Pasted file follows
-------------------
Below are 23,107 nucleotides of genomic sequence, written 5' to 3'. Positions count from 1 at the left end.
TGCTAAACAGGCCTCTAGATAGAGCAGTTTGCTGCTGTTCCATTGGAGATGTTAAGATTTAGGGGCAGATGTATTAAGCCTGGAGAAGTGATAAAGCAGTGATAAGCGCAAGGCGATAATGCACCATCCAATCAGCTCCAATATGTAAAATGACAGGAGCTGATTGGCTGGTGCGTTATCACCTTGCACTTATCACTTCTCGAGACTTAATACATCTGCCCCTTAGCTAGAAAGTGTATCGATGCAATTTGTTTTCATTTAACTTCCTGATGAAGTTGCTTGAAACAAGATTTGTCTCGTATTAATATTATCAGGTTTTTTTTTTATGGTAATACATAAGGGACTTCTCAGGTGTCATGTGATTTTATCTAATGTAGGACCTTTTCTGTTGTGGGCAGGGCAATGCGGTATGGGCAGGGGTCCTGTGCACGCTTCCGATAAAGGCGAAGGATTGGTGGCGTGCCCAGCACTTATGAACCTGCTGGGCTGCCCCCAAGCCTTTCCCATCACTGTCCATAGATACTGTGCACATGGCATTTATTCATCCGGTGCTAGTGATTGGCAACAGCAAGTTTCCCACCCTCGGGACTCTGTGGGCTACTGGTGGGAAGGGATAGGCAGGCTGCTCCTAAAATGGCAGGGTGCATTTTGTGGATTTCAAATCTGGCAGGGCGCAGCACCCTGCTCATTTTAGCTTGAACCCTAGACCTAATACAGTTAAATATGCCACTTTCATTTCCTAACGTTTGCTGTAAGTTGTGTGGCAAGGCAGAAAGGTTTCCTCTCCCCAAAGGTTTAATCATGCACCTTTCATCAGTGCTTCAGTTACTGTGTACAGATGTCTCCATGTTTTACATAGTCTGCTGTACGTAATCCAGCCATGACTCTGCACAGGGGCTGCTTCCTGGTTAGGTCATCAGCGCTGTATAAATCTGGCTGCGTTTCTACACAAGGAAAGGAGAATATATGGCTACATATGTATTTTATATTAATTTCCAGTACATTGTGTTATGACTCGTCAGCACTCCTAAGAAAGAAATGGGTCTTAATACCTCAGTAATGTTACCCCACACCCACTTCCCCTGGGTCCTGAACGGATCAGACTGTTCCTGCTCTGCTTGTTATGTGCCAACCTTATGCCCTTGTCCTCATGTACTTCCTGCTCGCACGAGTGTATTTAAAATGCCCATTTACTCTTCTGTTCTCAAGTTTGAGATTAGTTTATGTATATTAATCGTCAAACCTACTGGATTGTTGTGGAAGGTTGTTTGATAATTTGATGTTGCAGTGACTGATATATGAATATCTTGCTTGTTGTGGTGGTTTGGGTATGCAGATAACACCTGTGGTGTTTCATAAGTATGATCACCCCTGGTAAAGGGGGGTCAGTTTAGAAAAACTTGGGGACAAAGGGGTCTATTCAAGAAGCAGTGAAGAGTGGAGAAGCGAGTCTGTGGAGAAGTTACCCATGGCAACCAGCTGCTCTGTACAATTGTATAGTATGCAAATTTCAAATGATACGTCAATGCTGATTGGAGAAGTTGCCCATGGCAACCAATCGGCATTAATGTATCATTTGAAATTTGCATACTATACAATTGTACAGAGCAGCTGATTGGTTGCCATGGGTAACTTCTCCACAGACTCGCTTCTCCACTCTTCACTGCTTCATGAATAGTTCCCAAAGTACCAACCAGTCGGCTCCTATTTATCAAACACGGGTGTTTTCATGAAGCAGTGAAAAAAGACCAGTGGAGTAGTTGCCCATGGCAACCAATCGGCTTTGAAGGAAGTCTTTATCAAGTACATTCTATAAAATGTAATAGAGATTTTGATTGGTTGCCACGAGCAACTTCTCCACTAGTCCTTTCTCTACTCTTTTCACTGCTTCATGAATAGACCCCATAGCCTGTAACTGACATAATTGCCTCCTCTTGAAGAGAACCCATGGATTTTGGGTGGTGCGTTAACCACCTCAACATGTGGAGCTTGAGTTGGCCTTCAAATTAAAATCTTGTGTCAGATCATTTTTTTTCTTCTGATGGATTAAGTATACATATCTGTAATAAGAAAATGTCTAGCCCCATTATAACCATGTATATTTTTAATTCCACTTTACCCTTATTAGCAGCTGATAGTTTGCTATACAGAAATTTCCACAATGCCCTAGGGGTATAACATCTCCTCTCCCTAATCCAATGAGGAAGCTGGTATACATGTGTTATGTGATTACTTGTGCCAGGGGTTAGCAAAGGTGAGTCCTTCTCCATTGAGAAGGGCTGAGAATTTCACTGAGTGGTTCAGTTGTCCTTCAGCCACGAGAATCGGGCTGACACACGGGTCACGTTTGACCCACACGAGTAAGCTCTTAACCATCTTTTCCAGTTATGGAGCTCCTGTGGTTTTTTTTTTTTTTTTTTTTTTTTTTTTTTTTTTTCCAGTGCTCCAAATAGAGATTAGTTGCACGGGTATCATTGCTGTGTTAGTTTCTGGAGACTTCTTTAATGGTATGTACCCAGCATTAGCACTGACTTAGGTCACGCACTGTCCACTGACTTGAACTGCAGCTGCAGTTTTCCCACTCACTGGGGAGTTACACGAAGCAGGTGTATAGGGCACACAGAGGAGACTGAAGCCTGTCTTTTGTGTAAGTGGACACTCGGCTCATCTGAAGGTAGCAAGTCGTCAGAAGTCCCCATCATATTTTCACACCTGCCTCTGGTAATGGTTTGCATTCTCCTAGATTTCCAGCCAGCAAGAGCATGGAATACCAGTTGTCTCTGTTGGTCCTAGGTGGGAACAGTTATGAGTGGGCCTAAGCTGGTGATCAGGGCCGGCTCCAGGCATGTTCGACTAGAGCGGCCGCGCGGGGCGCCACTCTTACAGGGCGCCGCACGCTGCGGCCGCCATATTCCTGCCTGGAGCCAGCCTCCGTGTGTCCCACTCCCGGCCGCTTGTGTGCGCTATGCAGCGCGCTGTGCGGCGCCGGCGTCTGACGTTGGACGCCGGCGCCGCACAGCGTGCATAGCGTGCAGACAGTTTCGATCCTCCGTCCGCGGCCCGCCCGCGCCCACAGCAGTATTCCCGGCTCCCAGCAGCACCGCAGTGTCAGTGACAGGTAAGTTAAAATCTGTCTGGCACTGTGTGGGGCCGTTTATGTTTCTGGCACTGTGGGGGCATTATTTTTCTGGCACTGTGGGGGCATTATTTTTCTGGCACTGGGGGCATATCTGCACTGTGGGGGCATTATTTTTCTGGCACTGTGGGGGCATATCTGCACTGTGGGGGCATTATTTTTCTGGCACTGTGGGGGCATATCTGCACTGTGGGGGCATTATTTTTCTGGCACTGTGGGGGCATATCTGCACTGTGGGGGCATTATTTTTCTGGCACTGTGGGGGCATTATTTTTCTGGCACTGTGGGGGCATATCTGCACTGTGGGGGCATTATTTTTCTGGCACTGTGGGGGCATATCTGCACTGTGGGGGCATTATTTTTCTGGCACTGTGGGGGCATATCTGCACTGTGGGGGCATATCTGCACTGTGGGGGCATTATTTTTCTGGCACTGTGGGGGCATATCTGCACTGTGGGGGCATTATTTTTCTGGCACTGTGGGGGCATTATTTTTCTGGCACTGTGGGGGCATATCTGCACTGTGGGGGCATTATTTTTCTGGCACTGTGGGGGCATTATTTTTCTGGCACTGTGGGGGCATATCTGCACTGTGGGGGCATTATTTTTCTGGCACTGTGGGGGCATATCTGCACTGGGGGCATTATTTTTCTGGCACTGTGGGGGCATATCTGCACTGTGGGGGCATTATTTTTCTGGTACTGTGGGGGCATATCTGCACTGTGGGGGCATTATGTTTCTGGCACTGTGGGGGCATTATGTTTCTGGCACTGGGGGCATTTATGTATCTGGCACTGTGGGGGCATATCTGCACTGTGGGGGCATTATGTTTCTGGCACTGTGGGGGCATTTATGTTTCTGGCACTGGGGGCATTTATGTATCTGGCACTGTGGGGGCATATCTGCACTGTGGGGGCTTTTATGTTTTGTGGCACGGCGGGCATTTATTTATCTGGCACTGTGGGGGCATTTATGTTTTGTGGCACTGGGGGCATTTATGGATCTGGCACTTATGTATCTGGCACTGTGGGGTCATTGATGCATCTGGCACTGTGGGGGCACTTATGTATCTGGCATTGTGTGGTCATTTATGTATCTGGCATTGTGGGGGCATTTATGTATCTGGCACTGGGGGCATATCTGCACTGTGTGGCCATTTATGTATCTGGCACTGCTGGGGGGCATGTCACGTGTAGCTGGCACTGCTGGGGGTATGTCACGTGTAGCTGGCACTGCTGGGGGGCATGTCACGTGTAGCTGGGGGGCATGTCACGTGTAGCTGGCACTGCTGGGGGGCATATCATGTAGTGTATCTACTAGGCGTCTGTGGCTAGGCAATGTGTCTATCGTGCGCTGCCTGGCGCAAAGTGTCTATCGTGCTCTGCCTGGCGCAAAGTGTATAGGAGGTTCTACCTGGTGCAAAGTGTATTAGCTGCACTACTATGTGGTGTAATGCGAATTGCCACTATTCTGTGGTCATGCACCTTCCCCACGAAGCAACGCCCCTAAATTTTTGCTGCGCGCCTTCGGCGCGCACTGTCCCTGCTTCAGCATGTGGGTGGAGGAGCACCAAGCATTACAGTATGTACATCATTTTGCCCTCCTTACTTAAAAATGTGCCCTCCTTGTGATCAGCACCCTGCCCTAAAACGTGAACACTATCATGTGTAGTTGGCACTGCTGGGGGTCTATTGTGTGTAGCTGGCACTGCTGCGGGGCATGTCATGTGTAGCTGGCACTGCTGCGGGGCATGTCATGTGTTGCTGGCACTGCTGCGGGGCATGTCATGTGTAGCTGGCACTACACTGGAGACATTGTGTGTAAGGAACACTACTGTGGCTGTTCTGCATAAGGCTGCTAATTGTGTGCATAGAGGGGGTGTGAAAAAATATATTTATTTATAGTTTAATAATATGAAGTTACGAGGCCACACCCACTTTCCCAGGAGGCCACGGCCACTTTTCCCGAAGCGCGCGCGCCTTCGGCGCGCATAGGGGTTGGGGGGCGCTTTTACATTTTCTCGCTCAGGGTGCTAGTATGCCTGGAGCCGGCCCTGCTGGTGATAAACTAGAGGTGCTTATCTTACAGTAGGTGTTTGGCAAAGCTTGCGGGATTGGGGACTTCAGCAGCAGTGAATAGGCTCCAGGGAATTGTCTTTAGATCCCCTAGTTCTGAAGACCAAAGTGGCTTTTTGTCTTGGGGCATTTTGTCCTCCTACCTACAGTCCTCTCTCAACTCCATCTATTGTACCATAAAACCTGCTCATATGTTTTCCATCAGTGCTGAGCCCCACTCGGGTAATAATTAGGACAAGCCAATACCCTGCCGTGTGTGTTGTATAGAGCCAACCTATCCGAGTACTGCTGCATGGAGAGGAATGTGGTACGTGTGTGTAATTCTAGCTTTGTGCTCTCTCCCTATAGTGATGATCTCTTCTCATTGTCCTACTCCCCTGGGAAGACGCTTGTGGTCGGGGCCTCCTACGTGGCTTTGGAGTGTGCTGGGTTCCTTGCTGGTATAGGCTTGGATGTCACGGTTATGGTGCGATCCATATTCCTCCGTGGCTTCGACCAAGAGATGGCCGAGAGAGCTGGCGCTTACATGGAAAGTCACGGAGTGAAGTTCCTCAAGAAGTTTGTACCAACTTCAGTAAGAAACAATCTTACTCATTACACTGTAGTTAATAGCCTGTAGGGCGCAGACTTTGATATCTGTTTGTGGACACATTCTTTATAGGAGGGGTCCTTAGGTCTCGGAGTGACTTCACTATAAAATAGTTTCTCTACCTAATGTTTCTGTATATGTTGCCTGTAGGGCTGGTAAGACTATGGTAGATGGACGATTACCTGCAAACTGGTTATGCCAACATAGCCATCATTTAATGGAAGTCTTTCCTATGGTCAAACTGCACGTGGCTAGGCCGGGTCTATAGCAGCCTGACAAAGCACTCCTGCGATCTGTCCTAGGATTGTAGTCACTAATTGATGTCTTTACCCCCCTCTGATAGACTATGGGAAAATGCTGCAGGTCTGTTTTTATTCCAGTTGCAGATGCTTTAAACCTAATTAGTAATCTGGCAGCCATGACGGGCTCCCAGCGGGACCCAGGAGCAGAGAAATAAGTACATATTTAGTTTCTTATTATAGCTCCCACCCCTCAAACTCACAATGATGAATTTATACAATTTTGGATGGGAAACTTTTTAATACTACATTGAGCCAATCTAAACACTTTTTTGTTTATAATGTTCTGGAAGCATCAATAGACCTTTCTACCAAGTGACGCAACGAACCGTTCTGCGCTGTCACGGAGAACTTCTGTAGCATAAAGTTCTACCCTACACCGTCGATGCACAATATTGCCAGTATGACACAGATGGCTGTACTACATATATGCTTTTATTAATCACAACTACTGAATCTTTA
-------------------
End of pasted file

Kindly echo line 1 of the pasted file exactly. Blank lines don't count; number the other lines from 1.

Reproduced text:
Below are 23,107 nucleotides of genomic sequence, written 5' to 3'. Positions count from 1 at the left end.